Britain would be better off in the Eurozone, billionaire investor Sir Richard Branson has said.
“I think that if we were part of the euro right now, our currency would be a lot cheaper,” the Virgin founder said in an interview with the BBC yesterday, adding: “Great Britain would be doing that much better in trading in Europe.”
“Because the pound is a lot stronger than the euro, it makes it more difficult for us,” he added.
Branson’s comments came as finance ministers from the 19-member currency bloc engaged in crisis talks over the weekend in an effort to stave off a Greek default.
Branson, who has long campaigned for Britain to stay in the EU, used the BBC interview yesterday to make his case against a so-called “Brexit”.
Leaving the EU would be “catastrophic” and leave Britain with its hands “tied behind our back” in trade negotiations, Branson warned.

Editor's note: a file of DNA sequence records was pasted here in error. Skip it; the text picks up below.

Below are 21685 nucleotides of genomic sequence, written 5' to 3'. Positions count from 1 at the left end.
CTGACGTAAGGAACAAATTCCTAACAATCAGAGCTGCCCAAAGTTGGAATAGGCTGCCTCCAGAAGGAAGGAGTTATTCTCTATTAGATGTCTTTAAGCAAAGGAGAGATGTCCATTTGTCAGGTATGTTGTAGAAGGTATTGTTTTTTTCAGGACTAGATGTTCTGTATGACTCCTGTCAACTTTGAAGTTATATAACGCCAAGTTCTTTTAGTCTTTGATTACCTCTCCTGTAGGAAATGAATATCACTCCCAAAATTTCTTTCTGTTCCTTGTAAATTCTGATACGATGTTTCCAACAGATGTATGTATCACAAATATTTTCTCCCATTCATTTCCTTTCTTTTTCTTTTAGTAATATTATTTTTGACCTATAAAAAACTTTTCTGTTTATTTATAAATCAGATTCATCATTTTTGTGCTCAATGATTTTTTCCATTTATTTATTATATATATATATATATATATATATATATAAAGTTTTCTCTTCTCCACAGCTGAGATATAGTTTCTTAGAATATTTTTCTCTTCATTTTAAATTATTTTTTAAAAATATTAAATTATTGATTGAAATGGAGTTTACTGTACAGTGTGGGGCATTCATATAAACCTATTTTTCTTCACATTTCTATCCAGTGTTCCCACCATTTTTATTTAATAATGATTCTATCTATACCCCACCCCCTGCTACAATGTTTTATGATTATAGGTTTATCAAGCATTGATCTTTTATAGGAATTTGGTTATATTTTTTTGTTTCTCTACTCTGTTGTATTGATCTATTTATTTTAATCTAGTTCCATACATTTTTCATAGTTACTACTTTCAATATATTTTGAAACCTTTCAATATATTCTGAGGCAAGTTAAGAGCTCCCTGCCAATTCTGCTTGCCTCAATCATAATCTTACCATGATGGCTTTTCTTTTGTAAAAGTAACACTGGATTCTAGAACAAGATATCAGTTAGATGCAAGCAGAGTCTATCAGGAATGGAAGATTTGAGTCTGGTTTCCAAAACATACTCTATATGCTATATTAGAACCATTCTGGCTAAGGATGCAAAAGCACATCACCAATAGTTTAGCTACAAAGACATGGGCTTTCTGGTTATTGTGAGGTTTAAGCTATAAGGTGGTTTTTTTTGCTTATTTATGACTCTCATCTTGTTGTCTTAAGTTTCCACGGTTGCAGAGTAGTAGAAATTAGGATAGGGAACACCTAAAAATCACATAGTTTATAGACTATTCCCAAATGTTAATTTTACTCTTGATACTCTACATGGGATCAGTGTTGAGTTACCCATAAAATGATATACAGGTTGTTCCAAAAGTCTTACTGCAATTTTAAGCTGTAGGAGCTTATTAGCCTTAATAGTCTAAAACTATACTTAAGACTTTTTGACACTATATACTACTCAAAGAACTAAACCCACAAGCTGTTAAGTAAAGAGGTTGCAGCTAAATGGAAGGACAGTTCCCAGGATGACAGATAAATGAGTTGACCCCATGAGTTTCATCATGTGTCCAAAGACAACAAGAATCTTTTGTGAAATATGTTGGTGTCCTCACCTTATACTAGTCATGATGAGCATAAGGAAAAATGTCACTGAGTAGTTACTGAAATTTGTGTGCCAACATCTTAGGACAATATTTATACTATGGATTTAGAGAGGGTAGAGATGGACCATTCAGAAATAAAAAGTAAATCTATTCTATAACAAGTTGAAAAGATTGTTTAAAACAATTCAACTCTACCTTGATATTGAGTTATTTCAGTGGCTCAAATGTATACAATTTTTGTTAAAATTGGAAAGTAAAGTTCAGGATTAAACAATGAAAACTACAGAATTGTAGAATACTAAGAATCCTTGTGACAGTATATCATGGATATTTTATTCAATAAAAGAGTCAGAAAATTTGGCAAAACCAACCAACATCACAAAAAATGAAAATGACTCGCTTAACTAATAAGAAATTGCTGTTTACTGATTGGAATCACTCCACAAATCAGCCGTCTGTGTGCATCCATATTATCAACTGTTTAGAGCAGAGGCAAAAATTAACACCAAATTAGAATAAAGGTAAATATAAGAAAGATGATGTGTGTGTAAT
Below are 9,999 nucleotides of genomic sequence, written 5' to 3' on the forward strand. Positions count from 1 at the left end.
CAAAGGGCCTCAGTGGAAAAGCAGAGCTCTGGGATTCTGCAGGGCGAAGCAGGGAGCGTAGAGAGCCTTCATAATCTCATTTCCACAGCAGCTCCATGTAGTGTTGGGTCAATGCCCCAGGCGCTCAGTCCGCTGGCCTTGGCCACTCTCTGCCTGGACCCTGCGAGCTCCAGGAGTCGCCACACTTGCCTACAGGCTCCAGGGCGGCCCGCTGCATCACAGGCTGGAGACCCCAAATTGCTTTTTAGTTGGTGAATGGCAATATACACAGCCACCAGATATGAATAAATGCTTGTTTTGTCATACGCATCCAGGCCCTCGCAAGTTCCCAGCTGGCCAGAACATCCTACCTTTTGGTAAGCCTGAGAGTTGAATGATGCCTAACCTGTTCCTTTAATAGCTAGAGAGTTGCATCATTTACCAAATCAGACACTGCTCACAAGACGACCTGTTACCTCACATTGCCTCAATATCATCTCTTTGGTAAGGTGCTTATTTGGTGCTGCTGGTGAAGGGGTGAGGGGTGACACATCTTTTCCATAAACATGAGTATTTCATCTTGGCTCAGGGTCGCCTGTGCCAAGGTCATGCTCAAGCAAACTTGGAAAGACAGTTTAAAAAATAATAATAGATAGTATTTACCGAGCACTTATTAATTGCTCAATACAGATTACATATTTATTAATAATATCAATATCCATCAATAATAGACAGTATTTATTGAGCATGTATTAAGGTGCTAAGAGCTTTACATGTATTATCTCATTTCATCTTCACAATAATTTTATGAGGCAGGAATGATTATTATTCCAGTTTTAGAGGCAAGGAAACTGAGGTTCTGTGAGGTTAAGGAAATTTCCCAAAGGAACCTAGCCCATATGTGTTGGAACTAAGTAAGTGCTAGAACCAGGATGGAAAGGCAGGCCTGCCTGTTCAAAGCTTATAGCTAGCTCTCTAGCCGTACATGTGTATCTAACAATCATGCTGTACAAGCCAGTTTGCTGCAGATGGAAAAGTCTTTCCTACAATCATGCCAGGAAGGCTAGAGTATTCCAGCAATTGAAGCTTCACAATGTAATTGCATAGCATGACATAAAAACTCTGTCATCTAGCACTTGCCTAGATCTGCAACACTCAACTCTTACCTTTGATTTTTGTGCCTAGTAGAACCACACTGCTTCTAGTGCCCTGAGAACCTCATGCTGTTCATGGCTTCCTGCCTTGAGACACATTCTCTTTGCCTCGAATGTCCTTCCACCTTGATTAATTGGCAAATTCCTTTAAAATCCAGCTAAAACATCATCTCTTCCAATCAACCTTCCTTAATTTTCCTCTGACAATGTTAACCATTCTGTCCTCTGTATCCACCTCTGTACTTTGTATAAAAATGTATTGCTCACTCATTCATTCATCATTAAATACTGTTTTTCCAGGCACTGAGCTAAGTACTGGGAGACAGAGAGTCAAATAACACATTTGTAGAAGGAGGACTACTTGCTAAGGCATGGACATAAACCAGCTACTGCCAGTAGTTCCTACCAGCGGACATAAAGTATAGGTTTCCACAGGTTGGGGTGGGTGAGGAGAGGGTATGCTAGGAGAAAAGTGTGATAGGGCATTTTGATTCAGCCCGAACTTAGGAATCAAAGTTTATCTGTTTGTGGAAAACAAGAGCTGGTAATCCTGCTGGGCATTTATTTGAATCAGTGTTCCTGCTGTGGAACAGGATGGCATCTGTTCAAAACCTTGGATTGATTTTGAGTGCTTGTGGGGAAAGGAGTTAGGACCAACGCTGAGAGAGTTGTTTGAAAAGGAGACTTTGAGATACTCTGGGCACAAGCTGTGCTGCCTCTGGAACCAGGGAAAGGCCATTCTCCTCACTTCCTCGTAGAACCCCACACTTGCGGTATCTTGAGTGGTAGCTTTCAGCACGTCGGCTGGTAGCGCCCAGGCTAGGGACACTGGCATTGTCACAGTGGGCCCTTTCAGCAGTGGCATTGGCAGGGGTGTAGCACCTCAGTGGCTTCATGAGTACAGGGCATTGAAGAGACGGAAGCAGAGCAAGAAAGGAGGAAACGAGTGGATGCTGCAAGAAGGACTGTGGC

“We’re talking from a position of strength,” he said. “If we go back to being Great Britain again we will have our hands tied behind our back.”
When asked if he was willing to lead a formal campaign for the UK to stay in the EU, Sir Richard said that he was “not going to be on a soapbox”.
“I’ve avoided politics, and I’m not going to start now,” he added.
But Branson’s answer did not quell responses from opposing Eurosceptics.
Dan Hannan, a pro-Brexit MEP, later tweeted: “‘If we were part of the euro right now, Britain would be doing better. Please, please put Richard Branson in charge of the Yes campaign.”